Optimism about the US economic recovery is based on false data and ignores the far more conclusive report from the Economic Cycle Research Institute. The stock market has recovered, but the US economy is still on the floor and heading down.
The leading indicator’s index of this New York based independent forecaster has an annualized growth rate of minus 10.1 per cent, a level last reached at the end of 2008, and lower than anything seen in the second down leg of the 1980s recession.
This authoritative, independent data series allows only one conclusion, that the US economy is sinking fast and that government spending is not going to keep it growing in the near future.
Part of the problem is that US taxes are about to rise by $380 billion over the next 10 years, and that is equivalent to about two per cent of GDP annually. Thus tax rises will eat up any growth in GDP in this period of low growth.
US stock markets are pricing in rising corporate profits. But how can this happen if the economy is at best stagnant? A better-than-expected July trade deficit was still north of $40 billion, not the stuff of an export-led recovery.
It is already clear from cash retention and non-investment by companies that they are planning for a period of low or no growth. This will become a self-fulfilling forecast and is completely inconsistent with the rising profits needed to take share prices higher.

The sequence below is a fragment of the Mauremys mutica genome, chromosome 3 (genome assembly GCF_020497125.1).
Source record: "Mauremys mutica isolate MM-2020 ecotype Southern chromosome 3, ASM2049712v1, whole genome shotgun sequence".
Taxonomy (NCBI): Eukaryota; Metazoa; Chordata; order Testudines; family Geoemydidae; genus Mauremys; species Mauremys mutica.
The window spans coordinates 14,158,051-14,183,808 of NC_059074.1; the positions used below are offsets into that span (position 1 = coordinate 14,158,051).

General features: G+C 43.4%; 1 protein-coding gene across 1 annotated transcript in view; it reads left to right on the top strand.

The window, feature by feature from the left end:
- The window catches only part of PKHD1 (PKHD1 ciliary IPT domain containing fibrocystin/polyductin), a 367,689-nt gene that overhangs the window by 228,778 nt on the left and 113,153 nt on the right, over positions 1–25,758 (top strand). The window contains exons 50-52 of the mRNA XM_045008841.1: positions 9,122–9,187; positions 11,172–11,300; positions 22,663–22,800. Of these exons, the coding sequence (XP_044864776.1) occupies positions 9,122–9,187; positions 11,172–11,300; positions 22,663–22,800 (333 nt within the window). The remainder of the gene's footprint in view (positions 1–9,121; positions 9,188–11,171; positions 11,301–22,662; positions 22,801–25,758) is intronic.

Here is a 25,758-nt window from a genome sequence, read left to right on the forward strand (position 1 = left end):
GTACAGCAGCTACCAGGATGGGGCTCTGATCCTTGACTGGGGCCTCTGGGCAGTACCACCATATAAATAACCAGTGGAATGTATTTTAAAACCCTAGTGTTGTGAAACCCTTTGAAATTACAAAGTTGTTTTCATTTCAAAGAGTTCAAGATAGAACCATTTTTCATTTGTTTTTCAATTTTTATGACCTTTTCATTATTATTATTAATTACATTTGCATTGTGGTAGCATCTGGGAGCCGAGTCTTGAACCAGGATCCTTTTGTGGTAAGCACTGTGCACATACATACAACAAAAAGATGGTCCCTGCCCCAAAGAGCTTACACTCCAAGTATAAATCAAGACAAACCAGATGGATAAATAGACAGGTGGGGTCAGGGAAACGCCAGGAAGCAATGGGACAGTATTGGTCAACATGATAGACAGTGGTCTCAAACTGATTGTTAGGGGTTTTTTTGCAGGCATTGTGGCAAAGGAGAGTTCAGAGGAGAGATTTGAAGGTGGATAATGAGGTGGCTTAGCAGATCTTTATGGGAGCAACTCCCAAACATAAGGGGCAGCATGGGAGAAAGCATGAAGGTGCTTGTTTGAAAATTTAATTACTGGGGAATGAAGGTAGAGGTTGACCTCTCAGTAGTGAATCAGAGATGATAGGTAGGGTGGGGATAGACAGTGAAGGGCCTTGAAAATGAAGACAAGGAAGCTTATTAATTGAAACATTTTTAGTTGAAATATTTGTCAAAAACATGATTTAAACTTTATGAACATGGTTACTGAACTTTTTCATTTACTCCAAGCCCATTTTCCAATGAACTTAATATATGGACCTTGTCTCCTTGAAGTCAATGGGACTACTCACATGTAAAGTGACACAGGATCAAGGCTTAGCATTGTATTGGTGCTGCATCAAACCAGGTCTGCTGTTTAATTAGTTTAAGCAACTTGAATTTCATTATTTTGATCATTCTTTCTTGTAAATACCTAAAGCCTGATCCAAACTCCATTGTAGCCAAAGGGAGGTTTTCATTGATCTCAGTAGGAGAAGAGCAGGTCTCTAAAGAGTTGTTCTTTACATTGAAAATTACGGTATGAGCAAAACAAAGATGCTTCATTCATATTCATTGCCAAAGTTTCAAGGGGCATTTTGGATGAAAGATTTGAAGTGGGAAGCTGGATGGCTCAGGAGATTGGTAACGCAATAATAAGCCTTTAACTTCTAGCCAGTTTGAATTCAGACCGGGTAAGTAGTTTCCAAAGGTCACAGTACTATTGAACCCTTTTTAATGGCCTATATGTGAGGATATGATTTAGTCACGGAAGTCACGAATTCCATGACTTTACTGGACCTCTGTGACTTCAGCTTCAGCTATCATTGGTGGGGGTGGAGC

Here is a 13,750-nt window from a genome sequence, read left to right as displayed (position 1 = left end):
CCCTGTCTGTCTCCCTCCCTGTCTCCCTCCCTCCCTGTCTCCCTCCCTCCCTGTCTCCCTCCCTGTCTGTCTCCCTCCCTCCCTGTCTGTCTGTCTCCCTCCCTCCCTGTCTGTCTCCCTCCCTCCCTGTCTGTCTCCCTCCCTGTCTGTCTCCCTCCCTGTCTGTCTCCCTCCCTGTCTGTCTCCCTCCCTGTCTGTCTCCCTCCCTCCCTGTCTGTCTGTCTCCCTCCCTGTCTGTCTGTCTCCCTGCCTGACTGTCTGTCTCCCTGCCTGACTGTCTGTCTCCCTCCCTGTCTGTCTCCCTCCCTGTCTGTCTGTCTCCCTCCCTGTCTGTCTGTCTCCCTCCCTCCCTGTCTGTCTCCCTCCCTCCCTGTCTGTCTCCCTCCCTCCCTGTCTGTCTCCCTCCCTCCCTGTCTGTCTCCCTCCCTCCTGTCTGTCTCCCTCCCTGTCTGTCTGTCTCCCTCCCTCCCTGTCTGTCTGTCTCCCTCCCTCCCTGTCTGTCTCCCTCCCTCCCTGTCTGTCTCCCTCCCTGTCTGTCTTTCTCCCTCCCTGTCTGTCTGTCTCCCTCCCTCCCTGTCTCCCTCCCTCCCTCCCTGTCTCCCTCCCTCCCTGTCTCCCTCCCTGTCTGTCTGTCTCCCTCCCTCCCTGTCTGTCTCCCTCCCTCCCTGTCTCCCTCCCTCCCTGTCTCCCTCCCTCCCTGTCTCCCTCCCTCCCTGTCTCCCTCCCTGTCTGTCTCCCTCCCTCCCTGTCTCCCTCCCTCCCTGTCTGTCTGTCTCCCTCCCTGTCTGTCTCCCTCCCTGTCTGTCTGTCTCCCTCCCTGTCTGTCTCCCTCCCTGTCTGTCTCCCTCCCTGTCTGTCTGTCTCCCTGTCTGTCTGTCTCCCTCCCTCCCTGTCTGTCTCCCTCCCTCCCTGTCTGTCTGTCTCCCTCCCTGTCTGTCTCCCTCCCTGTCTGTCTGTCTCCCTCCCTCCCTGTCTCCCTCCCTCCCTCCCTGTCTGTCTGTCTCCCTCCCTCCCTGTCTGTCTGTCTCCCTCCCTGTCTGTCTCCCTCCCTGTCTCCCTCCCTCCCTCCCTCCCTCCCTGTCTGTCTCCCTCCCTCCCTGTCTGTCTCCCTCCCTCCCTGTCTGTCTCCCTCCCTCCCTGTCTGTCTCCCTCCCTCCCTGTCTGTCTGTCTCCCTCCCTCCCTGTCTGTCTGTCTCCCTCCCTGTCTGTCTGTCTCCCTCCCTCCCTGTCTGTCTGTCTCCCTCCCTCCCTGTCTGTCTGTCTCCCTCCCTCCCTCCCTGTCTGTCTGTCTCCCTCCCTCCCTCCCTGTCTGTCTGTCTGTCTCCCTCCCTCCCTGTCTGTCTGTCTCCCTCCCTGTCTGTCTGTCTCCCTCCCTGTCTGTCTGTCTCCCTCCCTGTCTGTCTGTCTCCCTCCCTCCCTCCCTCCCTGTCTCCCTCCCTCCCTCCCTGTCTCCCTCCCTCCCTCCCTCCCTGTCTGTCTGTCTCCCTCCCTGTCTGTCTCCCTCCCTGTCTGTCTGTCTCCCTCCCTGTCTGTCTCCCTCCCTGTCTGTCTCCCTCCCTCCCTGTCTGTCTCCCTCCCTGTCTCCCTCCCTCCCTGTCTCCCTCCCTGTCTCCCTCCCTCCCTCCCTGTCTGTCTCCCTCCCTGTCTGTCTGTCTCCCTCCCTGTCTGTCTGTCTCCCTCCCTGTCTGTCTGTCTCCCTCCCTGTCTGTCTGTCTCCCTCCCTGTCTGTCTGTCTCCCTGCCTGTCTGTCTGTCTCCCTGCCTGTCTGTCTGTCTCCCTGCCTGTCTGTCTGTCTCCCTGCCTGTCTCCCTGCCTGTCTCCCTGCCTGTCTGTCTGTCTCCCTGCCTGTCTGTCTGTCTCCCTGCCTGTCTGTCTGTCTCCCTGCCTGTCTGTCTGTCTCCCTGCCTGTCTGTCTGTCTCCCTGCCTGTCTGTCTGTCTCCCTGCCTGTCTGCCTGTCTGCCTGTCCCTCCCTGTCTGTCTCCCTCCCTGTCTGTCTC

And it is also far from certain that the long period of low interest rates required to achieve traction in the US economy will actually be achievable. At some point the bond market will fall over, and interest rates will go up. Equities will suffer in this far from painless process.
Without cheap money there will be even more pressure on consumer and business spending and investment, and another downward screw on the US economy. Besides the stubbornly bad unemployment figures suggest that the US economy is not really showing much sign of recovery and is stuck in a deep hole.
The optimism that greeted the latest figures was misplaced as seven states did not actually file their data due to a public holiday. And let us not forget that the 473,000 initial claims for unemployment benefits are not far off the peak of the 2001-2 recession, and far too high for this stage of a so-called recovery.
Headline economic growth is already forecast to head lower in the second half, and it is hard to see where a recovery might come from after that. This will feel like a double dip recession, whether or not it actually is one, and stock market optimism is clearly misplaced right now.
Presumably at some stage economic indicators will reflect this state of affairs, and the ECRI index will not be ignored. The figures for US housing are still indicating a deep recession, nothing has changed there. The stock market rally is a nonsense.
Futures on the VIX are priced at a near record. The last time this happened was May 2008, two months after Bear Stearns collapsed and before a 40 per cent stock market crash.
Disclosure: No positions